Dutch economy set to leave recession: Central Bank chief
The Dutch economy is likely to shrug off a year-long recession as international markets show signs of improvement, Central Bank governor Klaas Knot said on Monday.
Presenting a half-yearly report on the state of Dutch banks, Knot said in Amsterdam that "although the hard figures aren't out yet, it's my feeling that we're out of the recession."
The central statistics office is to release third-quarter figures on November 14.
"There are many signals to indicate this," Dutch public broadcaster NOS quoted Knot as saying.
One of the positive factors is that "the world (economy) is picking up, which is always an important indicator for the Netherlands," he said of the trade-dependent Dutch economy.
So far, the recession-hit Dutch economy has shown little signs of improvement with its central statistics office in September saying it had contracted by 0.1 percent in the second quarter.
It was the fourth contraction in a row since the second quarter of 2012, when a growth of 0.4 percent was logged.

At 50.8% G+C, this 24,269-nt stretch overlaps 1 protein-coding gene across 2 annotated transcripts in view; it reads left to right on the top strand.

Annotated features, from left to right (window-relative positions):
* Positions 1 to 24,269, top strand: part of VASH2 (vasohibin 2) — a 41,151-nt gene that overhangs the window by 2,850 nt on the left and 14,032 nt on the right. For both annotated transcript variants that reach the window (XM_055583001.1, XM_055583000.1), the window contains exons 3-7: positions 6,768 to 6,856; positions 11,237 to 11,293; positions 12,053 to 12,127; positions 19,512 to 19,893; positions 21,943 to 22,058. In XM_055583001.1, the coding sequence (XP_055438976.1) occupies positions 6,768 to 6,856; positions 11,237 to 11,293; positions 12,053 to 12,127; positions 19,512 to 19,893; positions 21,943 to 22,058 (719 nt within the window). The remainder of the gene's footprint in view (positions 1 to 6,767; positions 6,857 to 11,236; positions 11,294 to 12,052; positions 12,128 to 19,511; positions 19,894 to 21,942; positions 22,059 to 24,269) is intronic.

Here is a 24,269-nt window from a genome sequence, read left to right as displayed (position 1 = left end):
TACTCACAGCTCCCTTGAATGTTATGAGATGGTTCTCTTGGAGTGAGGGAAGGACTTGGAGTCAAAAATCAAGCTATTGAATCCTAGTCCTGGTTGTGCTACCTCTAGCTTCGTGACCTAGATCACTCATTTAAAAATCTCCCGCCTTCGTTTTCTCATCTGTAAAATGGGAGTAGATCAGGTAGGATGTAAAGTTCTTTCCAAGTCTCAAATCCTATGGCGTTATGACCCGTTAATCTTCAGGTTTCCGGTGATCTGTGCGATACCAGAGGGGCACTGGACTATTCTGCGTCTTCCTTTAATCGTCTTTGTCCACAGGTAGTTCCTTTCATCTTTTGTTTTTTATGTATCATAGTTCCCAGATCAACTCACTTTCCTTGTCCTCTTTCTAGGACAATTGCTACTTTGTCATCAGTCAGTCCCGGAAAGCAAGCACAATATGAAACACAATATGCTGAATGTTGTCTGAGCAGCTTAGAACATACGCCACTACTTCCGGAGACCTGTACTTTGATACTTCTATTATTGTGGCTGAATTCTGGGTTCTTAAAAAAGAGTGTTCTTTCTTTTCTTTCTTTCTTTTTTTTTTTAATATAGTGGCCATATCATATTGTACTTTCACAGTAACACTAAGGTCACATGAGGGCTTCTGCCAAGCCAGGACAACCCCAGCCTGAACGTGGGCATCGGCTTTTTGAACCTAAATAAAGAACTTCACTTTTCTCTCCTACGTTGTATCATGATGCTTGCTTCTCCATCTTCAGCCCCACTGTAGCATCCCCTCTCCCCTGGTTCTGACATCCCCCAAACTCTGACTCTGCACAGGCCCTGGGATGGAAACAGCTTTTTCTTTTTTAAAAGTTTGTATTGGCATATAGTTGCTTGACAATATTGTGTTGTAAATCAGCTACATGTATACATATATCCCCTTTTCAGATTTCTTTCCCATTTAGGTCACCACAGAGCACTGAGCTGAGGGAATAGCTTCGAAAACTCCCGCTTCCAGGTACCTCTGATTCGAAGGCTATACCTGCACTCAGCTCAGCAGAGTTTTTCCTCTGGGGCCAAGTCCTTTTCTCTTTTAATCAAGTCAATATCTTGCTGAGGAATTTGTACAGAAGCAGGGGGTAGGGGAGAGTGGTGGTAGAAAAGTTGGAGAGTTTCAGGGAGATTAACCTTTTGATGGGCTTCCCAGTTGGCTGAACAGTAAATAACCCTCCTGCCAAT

Know warned that "politics remained the greatest risk" to the Dutch economy's recovery.
Prime Minister Mark Rutte's Liberal-Labour coalition is locked in talks with the opposition to get 6.0 billion-euro ($8.0 bn) in budget cuts approved by the Dutch Senate, in line with European Union recommendations.
Although given the thumbs up by Rutte's majority coalition in the Lower House, the unpopular plan still needs approval from the Upper House to go through.
There, government has to negotiate an agreement with small opposition parties to get a 38-seat majority in the 75-seat body.
"Politically there needs to be rapid agreement about government finances, also for 2014," Knot said.
© 2013 AFP